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available product of their forests and streams, for the means of indulgence; and when this resource failed, they sold their lands to obtain the same destructive stimulants. Whether gunpowder, which annihilated the animals, performed its work more effectually than alcohol, which thinned the ranks of the Indians, may well be doubted. Jealous of their tribal sovereignty, the Susquehannocks added, by intestine wars, to the natural deaths produced by decay and intemperance, and when, like the other tribes, they began to assert their rights and sovereignty, and resist the encroachments of Europeans, they had already diminished so much in population, that they lacked the ability to maintain their ground. They were outwitted in diplomacy by a civilized nation, and if they did not disappear before the steady progress of arts, industry, and genius, among the colonists, they were enervated during peace, and conquered in war.

One cause operated powerfully to hasten the downfall of the Susquehannocks; the neglect, or mismanagement of their relations with the settlers of Virginia. The Virginians, on the southern banks of the Potomac, for some reason, believed the Susquehannocks to have been guilty of committing depredations and foul murders on their frontiers. In 1675, some of the inhabitants of the most northerly county of Virginia, while on their way to attend church, on a Sabbath-day, found the nearly lifeless body of a settler lying across the threshold of his own door, and an Indian, lying dead on the ground near him. The white was mortally wounded, but lived long enough to inform them that the Indians came from the Maryland shore.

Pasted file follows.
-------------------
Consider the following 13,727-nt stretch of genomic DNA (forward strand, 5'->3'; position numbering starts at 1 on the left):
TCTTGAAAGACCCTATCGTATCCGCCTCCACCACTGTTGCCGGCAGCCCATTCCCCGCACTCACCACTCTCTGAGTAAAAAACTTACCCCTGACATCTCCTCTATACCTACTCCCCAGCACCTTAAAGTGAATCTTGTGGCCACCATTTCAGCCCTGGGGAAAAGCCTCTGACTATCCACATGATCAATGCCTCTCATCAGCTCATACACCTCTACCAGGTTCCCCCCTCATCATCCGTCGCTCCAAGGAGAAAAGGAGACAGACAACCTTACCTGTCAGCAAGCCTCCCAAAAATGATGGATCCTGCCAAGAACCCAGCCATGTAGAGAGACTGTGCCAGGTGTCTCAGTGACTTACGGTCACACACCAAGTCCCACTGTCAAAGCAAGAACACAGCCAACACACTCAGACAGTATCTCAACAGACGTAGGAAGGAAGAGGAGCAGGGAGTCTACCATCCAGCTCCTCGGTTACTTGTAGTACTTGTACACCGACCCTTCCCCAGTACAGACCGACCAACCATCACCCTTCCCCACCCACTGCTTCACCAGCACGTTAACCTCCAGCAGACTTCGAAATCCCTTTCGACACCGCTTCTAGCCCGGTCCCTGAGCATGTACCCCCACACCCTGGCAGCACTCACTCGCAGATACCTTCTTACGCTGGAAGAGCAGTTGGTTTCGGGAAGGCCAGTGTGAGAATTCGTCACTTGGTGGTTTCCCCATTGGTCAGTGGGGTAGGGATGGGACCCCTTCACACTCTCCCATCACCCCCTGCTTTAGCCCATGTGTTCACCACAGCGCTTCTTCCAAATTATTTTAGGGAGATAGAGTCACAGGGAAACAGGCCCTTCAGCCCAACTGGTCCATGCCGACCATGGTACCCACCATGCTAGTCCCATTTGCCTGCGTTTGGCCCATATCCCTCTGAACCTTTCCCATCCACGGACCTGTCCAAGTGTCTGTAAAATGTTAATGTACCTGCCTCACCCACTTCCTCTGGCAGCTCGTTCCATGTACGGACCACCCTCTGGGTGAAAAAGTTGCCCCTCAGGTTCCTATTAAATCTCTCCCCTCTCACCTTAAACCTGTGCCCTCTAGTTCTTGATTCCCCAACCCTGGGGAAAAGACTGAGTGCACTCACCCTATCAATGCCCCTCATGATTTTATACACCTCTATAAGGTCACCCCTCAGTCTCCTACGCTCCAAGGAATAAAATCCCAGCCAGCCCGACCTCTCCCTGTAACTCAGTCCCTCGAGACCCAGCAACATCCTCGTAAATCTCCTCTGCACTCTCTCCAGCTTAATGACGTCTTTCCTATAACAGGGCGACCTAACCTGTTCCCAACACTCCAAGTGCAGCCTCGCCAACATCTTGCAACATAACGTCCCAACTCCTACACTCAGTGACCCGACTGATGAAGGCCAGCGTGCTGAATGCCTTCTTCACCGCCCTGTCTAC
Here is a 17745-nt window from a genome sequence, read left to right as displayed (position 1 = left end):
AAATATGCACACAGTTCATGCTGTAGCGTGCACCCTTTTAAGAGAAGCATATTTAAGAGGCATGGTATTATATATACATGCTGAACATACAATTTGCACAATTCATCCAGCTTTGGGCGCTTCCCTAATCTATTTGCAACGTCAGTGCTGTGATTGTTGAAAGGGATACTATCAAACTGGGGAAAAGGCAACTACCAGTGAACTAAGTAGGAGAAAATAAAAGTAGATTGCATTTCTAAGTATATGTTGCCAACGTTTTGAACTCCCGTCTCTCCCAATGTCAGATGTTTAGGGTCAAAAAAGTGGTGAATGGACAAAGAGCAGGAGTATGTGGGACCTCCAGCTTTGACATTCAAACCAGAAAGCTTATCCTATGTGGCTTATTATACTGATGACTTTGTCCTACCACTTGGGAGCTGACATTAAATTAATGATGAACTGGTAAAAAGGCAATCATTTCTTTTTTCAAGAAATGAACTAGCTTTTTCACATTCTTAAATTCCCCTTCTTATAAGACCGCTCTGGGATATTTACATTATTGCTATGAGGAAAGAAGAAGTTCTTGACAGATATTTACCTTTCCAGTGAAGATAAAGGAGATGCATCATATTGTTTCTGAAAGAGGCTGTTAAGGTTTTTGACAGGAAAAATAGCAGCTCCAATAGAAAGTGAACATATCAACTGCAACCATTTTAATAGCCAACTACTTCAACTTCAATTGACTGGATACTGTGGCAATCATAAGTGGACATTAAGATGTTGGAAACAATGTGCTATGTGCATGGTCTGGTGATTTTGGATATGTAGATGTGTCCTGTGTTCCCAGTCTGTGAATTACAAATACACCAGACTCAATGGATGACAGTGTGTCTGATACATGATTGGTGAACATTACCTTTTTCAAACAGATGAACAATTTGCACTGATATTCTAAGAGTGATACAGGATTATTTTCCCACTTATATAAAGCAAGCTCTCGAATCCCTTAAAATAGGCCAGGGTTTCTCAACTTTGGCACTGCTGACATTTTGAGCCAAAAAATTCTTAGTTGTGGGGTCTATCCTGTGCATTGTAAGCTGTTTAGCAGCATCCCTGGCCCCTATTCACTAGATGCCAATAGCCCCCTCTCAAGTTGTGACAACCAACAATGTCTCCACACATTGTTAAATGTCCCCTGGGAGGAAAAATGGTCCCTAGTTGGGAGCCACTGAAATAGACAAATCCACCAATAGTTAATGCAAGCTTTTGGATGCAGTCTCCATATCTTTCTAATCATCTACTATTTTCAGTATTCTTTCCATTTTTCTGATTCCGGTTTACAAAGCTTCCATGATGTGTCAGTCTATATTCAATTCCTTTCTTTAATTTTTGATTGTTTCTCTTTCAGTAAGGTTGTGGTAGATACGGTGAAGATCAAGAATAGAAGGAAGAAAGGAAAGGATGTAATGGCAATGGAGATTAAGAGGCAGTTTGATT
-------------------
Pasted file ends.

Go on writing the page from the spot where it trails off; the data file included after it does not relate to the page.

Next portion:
The sensation produced by this outrage was extreme. Two spirited officers of the militia, Mason and Brent, accompanied by thirty men, promptly pursued the murderers. Ascending the valley of the Potomac some twenty miles, they crossed its channel to the Maryland shore, where they found two Indian paths. Dividing their force, Mason took one trail, and Brent the other. A short pursuit, by each party, terminated in the discovery of two Indian wigwams. Brant having accused one of the occupants of the lodge which he found, as the murderer, he tremblingly denied the fact, and attempted to escape, but was shot down by a pistol-ball, which lodged in his back. The other inmates then fired, and made a spring for the door of the wigwam; but the unerring rifle laid ten of the number dead on the spot. Meantime Mason had arrived at the other lodge, the Indians in which, hearing the firing at the first lodge, hastened to effect their escape. Fourteen of them were shot, when one of the survivors, having rushed up to Mason, and declared that they were Susquehannocks, and friends, the firing was instantly stopped.

The Susquehannocks subsequently accused the Senecas of having committed the murders in Virginia. Whoever the perpetrators really were is unknown; but other massacres immediately followed on those borders, which so excited the people of Maryland as well as of Virginia, that they united in mustering 1000 men to march against the Susquehannocks. This force was placed under the command of Colonel John